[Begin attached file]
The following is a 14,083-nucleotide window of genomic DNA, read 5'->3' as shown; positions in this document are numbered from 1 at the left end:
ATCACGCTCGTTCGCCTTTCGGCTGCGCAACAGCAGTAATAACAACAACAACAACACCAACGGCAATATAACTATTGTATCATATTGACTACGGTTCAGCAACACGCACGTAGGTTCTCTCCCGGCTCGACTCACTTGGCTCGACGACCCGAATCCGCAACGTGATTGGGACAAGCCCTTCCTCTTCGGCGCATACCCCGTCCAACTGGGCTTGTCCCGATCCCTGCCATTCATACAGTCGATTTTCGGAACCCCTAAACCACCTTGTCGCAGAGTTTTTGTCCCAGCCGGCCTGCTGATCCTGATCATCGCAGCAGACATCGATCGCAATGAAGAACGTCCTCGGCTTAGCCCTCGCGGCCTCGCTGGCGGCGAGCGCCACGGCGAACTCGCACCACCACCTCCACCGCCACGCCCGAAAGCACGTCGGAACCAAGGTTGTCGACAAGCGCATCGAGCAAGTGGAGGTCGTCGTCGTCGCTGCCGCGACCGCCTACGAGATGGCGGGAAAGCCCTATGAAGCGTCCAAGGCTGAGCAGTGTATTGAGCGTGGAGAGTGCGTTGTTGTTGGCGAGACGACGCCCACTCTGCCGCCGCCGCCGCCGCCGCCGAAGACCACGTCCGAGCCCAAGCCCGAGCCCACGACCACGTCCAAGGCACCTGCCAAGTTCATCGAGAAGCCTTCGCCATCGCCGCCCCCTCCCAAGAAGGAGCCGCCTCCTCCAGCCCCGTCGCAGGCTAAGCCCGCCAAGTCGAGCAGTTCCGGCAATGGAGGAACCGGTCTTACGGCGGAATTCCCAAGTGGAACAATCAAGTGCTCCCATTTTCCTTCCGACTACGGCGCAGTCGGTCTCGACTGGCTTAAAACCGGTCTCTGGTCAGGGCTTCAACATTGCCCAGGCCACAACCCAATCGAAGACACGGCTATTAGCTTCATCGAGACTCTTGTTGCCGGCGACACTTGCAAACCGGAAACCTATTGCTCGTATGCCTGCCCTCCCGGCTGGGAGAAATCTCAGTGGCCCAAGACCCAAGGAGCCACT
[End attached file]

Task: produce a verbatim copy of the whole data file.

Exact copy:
The following is a 14,083-nucleotide window of genomic DNA, read 5'->3' as shown; positions in this document are numbered from 1 at the left end:
ATCACGCTCGTTCGCCTTTCGGCTGCGCAACAGCAGTAATAACAACAACAACAACACCAACGGCAATATAACTATTGTATCATATTGACTACGGTTCAGCAACACGCACGTAGGTTCTCTCCCGGCTCGACTCACTTGGCTCGACGACCCGAATCCGCAACGTGATTGGGACAAGCCCTTCCTCTTCGGCGCATACCCCGTCCAACTGGGCTTGTCCCGATCCCTGCCATTCATACAGTCGATTTTCGGAACCCCTAAACCACCTTGTCGCAGAGTTTTTGTCCCAGCCGGCCTGCTGATCCTGATCATCGCAGCAGACATCGATCGCAATGAAGAACGTCCTCGGCTTAGCCCTCGCGGCCTCGCTGGCGGCGAGCGCCACGGCGAACTCGCACCACCACCTCCACCGCCACGCCCGAAAGCACGTCGGAACCAAGGTTGTCGACAAGCGCATCGAGCAAGTGGAGGTCGTCGTCGTCGCTGCCGCGACCGCCTACGAGATGGCGGGAAAGCCCTATGAAGCGTCCAAGGCTGAGCAGTGTATTGAGCGTGGAGAGTGCGTTGTTGTTGGCGAGACGACGCCCACTCTGCCGCCGCCGCCGCCGCCGCCGAAGACCACGTCCGAGCCCAAGCCCGAGCCCACGACCACGTCCAAGGCACCTGCCAAGTTCATCGAGAAGCCTTCGCCATCGCCGCCCCCTCCCAAGAAGGAGCCGCCTCCTCCAGCCCCGTCGCAGGCTAAGCCCGCCAAGTCGAGCAGTTCCGGCAATGGAGGAACCGGTCTTACGGCGGAATTCCCAAGTGGAACAATCAAGTGCTCCCATTTTCCTTCCGACTACGGCGCAGTCGGTCTCGACTGGCTTAAAACCGGTCTCTGGTCAGGGCTTCAACATTGCCCAGGCCACAACCCAATCGAAGACACGGCTATTAGCTTCATCGAGACTCTTGTTGCCGGCGACACTTGCAAACCGGAAACCTATTGCTCGTATGCCTGCCCTCCCGGCTGGGAGAAATCTCAGTGGCCCAAGACCCAAGGAGCCACT